{
    ListViewItem dropItem;

    dropItem = this.InsertionIndex != -1 ? this.Items[this.InsertionIndex] : null;

    if (dropItem != null)
    {
      ListViewItem dragItem;
      int dropIndex;

      dragItem = (ListViewItem)drgevent.Data.GetData(typeof(ListViewItem));
      dropIndex = dropItem.Index;

      if (dragItem.Index < dropIndex)
      {
        dropIndex--;
      }
      if (this.InsertionMode == InsertionMode.After && dragItem.Index < this.Items.Count - 1)
      {
        dropIndex++;
      }

      if (dropIndex != dragItem.Index)
      {
        this.Items.Remove(dragItem);
        this.Items.Insert(dropIndex, dragItem);
        this.SelectedItem = dragItem;
      }
    }

    this.InsertionIndex = -1;
    this.IsRowDragInProgress = false;
    this.Invalidate();
  }

  base.OnDragDrop(drgevent);
}

We reuse the InsertionIndex and InsertionMode values we calculated in OnDragOver and then determine the index of the new item from these. Remove the source item, reinsert it at the new index, then clear the insertion values, force and repaint and we're done. Easy!

Sample Project

An example demonstration project with an extended version of the above code is available for download from the link below.

Related articles you may be interested in

Downloads

Filename Description Version Release Date
ListViewInsertionDragDemo.zip
  • md5: 4168ad176fc85c10770000b0408f7cab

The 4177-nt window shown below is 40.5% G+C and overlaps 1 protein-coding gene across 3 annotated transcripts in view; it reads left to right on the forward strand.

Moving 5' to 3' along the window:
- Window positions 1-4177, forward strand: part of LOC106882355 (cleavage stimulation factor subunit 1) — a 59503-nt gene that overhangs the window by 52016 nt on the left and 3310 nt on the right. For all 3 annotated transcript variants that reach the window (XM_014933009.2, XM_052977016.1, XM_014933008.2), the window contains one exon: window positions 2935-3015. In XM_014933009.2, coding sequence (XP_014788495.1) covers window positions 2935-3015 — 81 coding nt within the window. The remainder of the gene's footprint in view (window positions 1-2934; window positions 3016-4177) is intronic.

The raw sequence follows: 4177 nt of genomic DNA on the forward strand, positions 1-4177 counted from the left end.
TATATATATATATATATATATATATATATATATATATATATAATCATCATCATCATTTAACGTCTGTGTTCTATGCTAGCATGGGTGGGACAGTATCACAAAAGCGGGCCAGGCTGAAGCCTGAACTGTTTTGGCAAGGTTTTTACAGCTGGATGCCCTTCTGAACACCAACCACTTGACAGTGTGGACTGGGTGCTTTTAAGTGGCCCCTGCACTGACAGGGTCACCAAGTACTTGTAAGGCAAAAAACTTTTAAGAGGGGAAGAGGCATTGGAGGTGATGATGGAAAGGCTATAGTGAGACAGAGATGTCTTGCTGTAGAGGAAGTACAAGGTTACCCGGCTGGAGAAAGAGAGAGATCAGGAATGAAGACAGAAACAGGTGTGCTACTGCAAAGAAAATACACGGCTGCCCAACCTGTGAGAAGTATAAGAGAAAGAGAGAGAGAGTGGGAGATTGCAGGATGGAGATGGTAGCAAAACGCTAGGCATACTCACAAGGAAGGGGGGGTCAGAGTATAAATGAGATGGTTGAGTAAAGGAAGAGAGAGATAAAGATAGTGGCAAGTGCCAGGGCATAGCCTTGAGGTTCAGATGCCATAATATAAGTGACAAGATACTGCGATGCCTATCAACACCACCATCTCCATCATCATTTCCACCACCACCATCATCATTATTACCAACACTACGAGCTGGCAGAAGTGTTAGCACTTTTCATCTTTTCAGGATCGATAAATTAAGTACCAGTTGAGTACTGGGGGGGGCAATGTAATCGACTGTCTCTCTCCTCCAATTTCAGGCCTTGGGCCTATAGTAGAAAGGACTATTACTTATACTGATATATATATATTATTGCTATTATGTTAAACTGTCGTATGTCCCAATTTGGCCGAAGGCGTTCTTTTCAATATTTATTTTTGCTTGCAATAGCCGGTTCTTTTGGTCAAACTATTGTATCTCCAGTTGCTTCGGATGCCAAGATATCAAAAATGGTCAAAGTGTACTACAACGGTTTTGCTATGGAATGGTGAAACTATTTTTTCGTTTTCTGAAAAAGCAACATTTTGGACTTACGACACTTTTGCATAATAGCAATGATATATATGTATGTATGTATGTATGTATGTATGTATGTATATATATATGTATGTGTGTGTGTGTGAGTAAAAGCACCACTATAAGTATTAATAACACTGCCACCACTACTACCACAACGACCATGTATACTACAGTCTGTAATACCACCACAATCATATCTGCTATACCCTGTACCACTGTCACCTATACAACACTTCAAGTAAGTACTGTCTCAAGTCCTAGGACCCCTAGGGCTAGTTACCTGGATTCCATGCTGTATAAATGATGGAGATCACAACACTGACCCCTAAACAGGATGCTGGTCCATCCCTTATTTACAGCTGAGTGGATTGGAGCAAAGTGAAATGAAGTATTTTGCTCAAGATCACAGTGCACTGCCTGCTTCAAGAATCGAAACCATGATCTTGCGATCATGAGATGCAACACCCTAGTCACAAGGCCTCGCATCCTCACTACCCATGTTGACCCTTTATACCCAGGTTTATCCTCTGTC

Sample project for the dragging items in a ListView control with visual insertion guides blog post.

1.0.0.0 27/07/2014 Download

About The Author

Gravatar

The founder of Cyotek, Richard enjoys creating new blog content for the site. Much more though, he likes to develop programs, and can often found writing reams of code. A long term gamer, he has aspirations in one day creating an epic video game. Until that time, he is mostly content with adding new bugs to WebCopy and the other Cyotek products.

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Comments

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Miguel F. Augusto

# Reply

Hello Mr.Richard Moss,

very nice work on this blog, i only want to ask you if i can do the same in VBA in Excel, or Excel dont support this type of DRAG DROP Insertion Mark?

e-mail me : (edit by Cyotek Team: removed email address)

Ty, regards Miguel F. Augusto

Gravatar

Richard Moss

# Reply

Miguel,

Thanks for your comment. Unfortunately, I don't believe this will be entirely possible in VBA as this is based on Visual Basic 6, and I don't think the VB6 list view exposed all the necessary functionality. For example, .NET provides a WndProc override, making it trivial to intercept Windows messages. VB on the other hand, walled this away and made it very difficult - I remember countless times I made VB6 "disappear" by faulting when hooking messages when I used to work with VB.

So while I can't say for certain (it's been many a year since I touched VB, and even longer since I touched VBA (and then only for simple macros)), I don't think it's possible.

Regards;
Richard Moss

Gravatar

pc8181

# Reply

Hello Richard :

Thanks for your work !!!!

but i can row reorder with selected a single Item but how to do multiple selected items ?>.

for the reference : http://www.codeproject.com/Articles/4576/Drag-and-Drop-ListView-row-reordering?msg=5313848#xx5313848xx